Nuvo Vino wine thermometer – superfluous but wonky fun

nuvovino “I bet this wine is sixty-two degrees,” I confidently proclaimed. Seconds later, I used the Nuvo Vino infrared wine thermometer to check by pointing it at the surface of the wine and pushing a button. The instant reading was sixty-one degrees. Close.

The company sent me their $37 device for testing recently. I started testing the temperature of red and white wine in my glass at the table. But quickly that got tiresome and I found my son’s hand was eighty-three degrees. His ice water, thirty-three degrees. The next morning, my coffee was 149 degrees.

Is it necessary to know the exact serving temperature of your wine? No. But it is true that many whites are served too cold (fridge temp) and many reds served too hot (room temp). I don’t think you need a $37 thermometer to tell you that a wine is colder than room temp or warmer than the fridge. On their site, they have a detailed chart for recommended serving temperatures, which generally good (I particularly like their advice “cheap sparkling wine is best served quite cold.”). The excessive detail of the chart and the suggestion that there are yet more rules to follow for wine consumption though, I fear, risk confusing the average consumer who is just warming up to the fact that it’s OK to have pinot noir with salmon.

On the other hand, if you are looking for a gift to give the wine lover who has everything, has a hankering for James Bond-style gadgets, likes wonking out with experiments in wine service, and wants to annoy everyone with repeated temperature readings, then throw it in your shopping cart.

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7 Responses to “Nuvo Vino wine thermometer – superfluous but wonky fun”


  1. I have used an instant-read meat thermometer to test the temperature of my wines, just for the sake of pure geekiness and also to then learn, by tasting, what a 60-degree red feels like in the mouth. Absent a thermometer, a 60-degree red feels exactly the way a glass of milk does, when you’ve left it out too long and it is barely cool at the tip of your tongue, but warms to body temperature the moment it reaches the palate. A peculiar comparison, perhaps, but it works for me.


  2. [...] | drvino Más información | nuvovino Más noticias sobre: Curiosidades, Gastronomía Tags: [...]


  3. I’m sure a $37 nerdgasm is cheap my many standards!


  4. I have a $22 version from Wine Enthusiast that I must admit that I adore. It can be used on closed bottles of wine (therefore it’s easier to hide your uber-geekdom from unsympathetic/bored dinner guests). Where I notice the biggest difference is with the reds.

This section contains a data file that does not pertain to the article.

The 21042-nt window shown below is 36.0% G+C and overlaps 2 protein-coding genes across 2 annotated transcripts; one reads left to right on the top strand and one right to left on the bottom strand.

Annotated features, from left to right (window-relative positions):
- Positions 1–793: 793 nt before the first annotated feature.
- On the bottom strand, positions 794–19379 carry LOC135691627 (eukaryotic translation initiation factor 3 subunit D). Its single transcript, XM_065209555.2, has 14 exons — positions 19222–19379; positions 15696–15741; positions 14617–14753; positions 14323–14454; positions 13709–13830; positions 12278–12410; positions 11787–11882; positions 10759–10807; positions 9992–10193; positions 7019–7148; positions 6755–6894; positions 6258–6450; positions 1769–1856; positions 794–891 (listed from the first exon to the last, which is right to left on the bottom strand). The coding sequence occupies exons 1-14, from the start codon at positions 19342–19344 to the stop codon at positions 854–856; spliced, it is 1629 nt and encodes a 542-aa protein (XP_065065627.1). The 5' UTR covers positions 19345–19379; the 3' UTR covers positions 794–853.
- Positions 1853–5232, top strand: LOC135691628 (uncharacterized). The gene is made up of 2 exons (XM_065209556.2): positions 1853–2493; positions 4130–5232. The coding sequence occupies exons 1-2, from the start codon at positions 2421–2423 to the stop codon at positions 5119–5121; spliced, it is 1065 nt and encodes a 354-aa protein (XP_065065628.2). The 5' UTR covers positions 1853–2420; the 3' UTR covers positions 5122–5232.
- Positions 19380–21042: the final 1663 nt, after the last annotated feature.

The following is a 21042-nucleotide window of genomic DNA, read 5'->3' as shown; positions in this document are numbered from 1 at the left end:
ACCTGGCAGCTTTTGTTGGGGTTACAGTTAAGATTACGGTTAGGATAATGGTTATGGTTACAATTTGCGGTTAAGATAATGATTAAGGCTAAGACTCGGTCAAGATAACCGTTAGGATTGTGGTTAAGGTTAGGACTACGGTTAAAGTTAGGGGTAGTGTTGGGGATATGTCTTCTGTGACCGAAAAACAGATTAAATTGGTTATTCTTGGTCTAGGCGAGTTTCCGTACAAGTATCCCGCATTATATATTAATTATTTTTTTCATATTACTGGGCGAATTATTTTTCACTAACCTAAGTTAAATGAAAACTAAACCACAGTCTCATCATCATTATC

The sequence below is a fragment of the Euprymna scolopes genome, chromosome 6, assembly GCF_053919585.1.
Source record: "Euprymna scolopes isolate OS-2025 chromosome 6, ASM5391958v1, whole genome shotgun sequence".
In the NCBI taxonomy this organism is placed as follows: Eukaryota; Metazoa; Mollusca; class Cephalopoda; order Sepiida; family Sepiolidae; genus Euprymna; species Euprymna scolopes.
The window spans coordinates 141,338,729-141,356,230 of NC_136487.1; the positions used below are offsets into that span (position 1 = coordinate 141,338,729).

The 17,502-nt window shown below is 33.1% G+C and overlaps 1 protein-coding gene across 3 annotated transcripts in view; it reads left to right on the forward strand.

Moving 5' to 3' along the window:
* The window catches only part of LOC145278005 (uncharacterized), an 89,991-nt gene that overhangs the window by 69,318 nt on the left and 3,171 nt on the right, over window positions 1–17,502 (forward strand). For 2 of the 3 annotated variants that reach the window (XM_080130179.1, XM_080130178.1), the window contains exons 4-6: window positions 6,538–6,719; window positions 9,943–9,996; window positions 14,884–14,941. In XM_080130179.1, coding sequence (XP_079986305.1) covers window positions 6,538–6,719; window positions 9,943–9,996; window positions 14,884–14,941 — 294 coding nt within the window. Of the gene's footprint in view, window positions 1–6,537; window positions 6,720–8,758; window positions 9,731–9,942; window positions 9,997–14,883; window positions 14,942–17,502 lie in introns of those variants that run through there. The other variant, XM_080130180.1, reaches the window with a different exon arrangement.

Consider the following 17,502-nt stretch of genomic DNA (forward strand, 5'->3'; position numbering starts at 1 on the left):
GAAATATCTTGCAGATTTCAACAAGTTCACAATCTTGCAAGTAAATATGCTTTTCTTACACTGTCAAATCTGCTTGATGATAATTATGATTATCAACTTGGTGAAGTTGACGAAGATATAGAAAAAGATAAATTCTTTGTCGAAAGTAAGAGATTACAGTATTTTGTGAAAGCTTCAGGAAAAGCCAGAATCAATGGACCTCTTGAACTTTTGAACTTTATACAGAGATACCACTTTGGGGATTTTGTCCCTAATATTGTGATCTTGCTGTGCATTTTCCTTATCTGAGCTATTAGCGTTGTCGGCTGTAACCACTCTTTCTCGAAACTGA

5. Like Nancy and Debs, I am a total wine temperature geek, using an old school glass bulb filled with liquid. I would totally love that instant read, but at $37 I’d probably pass. I’ve always wondered just how accurate those ones are that can be used on closed bottles…


  6. Deb – how does that work through the closed bottle? I supposed I could go to their catalog and see…

    Joe – You live in Canada, land of the almighty Loonie! Splurge on American gadgetry!


  7. Hello Dr. Vino,

    Please forgive me; I couldn’t help it. I’m the founder of Nuvo Vino. I just wanted to clear up the claim of temperature measurement from outside of a bottle. Although some claim to, no infrared thermometer can measure the internal temperature of a closed bottle. IR thermometers measure surface temperature. If a bottle has been in a stable environment, one can safely assume that the bottle surface will be of nearly identical temperature to the wine inside. However, if a bottle has changed environments (e.g. put on ice), then the surface temperature of the bottle will be useless.

    I’m sorry that you did not find this product useful. Most wine consumers can’t guess temperature within 7 – 10 degrees, especially on warm days. They are surprised to be drinking an 80 deg wine. This product does not mandate geekiness. It’s all about maximizing enjoyment the of wine. If we can help consumers drink wine in a temp range that the winemaker intended, the wine will shine. As accurate as the SnapShot is, it is not necessary to drink wine within a 2 deg range. But it certainly helps a bottle when you keep it within a 6 degree range on a warm day when that wine is changing temperature rapidly. Remember the efforts of the winemaker. Their talents are wasted when a wine is consumed too hot or cold.

    After using the SnapShot for 2 years, I too can estimate the temperature of wine quite well. Though it took a lot of practice.

    Thanks for listening and best wishes to you and your fantastic blog.
    -Andrew


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